In The American Muhammad, Alvin Schmidt undertakes the challenging but informative task of documenting, discussing, and analyzing more than seventy parallels between Joseph Smith (the founder of the Mormon Church) and Muhammad. Schmidt elucidates the necessity of studying such parallels as we seek to understand why the similar acts of these individuals left major marks in history. This fascinating book provides many facts not commonly known about Joseph Smith and Muhammad and will help readers see and understand how the teachings of these two men contradict biblical Christianity.
The following excerpt introduces some of Schmidt’s parallels.
Two New Religions
None of the prophets in the Old Testament ever organized a new religion, but Muhammad and Smith did. Both men saw launching a new religion as a function of their prophetic role. Muhammad formed and organized the religion of Islam in A.D. 622 when he completed his hijra to Medina, and soon his house in Medina became the prototype of future mosques. It was in Medina, according to Ibn Ishaq, that he formally had the first muezzin Bilal to beckon forth the call to prayer. That call was soon announced publicly five times each day, known as Salat. It became the second of Islam’s five pillars. The first pillar Shahada is Islam’s religious confession. It states, “There is no god but Allah, and Muhammad is his messenger.” Zakat (third pillar) is the giving of alms, 2.5 percent of a Muslim’s income to Muslims in need. Sawm (fourth pillar) is the requirement of fasting during the month of Ramadan; and Hajj (fifth pillar) is the annual pilgrimage to Mecca every Muslim is expected to perform at least once in a Muslim’s life. Thus, early in the formation of Islam, Muhammad not only made himself head of his new religion, as confessed by every Muslim in the Shahada, but he also made the other four pillars permanent components of Islam’s organizational structure.
When Smith founded his church in 1830, in western New York, he made himself head of it, similar to what Muhammad did with regard to Islam. Then after he and his followers, under social pressure from the area, migrated from western New York to Kirtland, Ohio, in 1831, he soon proceeded to implement various organizational features. In June 1831, he introduced the High Priesthood in Kirtland, and in 1835, in accordance with the directives of a revelation, he established the First Presidency that consisted of him and two counselors. That same year he also formed the Melchizedek Priesthood and the Aaronic Priesthood (D&C 107). He gave the former more power and authority than the latter. “The mystical powers of [the Melchizedek] priesthood blended with the everyday business of running the church.” Next, he established the Quorum of the Twelve Apostles and also the Council of the Seventy. By 1836, he and his followers had completed and dedicated the first Mormon temple that took three years to build. And he also introduced additional organizational components in Kirtland between 1831 and 1837.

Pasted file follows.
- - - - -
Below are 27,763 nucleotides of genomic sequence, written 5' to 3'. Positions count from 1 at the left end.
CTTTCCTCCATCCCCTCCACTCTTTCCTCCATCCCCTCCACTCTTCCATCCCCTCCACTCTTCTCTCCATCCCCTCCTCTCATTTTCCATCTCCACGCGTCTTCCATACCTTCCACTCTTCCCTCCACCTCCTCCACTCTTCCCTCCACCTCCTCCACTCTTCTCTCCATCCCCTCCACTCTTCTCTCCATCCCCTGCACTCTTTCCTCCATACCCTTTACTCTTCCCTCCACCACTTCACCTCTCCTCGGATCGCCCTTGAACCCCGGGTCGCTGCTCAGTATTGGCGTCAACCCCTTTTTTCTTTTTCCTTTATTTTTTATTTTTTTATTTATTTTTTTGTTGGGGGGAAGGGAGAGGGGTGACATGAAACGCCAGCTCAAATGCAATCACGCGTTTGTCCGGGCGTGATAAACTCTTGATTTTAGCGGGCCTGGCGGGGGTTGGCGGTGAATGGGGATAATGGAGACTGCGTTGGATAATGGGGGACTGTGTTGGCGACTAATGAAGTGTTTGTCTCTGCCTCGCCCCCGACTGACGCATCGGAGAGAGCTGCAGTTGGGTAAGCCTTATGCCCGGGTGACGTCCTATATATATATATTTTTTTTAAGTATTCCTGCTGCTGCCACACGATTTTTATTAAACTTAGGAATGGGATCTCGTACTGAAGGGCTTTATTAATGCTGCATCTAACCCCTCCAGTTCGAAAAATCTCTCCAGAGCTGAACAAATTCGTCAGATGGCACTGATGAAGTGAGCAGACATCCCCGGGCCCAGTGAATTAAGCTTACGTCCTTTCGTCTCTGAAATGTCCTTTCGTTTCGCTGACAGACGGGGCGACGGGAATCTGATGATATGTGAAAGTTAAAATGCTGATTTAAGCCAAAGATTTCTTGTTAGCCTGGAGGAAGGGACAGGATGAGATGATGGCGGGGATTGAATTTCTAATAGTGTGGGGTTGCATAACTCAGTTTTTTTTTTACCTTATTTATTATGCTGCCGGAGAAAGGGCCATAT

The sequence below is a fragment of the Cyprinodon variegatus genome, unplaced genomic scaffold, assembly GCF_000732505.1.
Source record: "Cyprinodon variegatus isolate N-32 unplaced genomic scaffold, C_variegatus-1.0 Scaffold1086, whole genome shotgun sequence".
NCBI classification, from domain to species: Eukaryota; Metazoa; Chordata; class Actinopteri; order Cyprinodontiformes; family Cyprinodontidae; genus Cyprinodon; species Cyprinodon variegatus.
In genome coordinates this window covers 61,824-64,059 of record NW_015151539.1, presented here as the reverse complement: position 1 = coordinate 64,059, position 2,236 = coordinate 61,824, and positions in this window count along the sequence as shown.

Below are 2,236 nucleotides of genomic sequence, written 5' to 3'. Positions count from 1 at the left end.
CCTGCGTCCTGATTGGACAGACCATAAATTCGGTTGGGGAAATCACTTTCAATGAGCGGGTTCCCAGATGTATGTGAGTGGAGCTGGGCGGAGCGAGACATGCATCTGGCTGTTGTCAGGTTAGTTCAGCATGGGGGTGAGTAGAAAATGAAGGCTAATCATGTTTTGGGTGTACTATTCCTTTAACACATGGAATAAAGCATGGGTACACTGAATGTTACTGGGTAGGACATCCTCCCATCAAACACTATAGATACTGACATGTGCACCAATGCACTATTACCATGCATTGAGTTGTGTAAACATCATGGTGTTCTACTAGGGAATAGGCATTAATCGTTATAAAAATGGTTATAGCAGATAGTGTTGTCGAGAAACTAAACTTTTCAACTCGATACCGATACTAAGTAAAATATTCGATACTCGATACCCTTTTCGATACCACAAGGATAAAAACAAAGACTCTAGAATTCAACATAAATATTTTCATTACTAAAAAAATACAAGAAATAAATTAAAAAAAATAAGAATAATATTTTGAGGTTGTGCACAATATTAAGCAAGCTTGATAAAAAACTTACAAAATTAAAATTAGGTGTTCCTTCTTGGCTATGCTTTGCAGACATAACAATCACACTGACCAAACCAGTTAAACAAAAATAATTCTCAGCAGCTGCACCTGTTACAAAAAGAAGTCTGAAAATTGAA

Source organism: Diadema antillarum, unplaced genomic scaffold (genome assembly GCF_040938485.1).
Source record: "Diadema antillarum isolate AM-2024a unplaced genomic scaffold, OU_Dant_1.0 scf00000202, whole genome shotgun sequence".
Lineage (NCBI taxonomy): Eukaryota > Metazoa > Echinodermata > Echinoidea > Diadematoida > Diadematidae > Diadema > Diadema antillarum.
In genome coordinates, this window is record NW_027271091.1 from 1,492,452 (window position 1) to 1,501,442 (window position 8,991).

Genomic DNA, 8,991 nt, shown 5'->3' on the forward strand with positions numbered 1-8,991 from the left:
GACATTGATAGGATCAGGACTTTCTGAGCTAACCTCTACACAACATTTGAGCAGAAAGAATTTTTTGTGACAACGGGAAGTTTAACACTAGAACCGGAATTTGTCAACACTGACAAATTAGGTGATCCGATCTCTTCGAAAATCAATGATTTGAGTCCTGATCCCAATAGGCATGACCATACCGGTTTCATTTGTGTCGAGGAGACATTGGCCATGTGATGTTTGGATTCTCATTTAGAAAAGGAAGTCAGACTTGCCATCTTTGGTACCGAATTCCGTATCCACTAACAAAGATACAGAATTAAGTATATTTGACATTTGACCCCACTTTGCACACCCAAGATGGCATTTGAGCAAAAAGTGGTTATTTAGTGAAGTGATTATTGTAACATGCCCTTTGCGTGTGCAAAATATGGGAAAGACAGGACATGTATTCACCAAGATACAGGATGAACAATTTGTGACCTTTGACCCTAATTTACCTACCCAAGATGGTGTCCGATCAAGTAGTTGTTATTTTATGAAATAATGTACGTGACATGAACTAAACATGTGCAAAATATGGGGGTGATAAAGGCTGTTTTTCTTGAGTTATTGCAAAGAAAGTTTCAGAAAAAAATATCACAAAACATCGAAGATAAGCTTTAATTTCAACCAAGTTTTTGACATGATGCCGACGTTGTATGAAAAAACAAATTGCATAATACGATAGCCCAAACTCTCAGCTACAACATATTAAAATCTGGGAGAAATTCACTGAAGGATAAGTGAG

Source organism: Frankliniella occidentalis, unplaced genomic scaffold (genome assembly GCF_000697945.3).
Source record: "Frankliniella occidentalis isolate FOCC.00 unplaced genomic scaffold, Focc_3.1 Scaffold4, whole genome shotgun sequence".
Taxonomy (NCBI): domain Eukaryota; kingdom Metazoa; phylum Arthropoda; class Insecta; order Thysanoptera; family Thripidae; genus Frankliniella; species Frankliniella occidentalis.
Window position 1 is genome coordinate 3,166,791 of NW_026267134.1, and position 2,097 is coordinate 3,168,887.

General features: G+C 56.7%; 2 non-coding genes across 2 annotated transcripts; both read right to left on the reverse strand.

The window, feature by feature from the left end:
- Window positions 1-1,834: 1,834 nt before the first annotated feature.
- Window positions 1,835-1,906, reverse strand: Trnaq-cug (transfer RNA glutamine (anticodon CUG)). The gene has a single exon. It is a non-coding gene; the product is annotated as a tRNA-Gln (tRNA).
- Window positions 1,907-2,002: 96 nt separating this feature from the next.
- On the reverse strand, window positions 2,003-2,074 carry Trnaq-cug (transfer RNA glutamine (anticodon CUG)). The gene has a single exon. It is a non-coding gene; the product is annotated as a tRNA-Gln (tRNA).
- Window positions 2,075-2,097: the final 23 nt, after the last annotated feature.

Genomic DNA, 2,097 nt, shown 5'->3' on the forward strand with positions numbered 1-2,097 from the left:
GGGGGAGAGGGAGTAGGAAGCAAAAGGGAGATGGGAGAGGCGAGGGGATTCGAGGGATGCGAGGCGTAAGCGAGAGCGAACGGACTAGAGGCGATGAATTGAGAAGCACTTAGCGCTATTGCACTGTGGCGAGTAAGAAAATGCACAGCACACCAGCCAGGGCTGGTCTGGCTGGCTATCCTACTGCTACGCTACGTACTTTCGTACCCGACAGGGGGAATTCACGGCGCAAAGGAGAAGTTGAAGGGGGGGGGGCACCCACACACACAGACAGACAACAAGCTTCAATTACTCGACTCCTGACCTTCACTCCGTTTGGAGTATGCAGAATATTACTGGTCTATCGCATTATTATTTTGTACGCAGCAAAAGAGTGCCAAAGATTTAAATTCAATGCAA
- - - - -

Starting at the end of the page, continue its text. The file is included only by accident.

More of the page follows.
Later, especially in Nauvoo, Smith introduced still more organizational features and rituals. On August 15, 1840, he preached a funeral sermon in which he for the first time mentioned baptism for the dead, and “within weeks, baptisms [for the dead] were performed in the Mississippi River.” General George Washington, first president of the United States, was among the first for whom a vicarious baptism for the dead was performed in the Mississippi River at Nauvoo. Baptism for the dead continues to be a major plank in Mormon theology, and some unusual individuals have been baptized by proxy. For instance, on December 10, 1993, the LDS in its temple in London, England, performed a proxy baptism for Adolf Hitler.
Two months after Smith had become a Freemason in March 1842, he brought into existence the first Endowment Ceremony. Individuals were anointed, washed, wore special garments, and taught special signs and tokens of the holy priesthood. Some of the secret signs, tokens, and keywords he incorporated from Freemasonry. Then on July 12, 1843, he also received a revelation (D&C 132) that initiated temple-performed marriages that still are performed today. These marriages seal (bond) a couple for time and eternity, giving them “the highest exaltation in the hereafter.” To Smith’s liking, this revelation also approved plural marriages.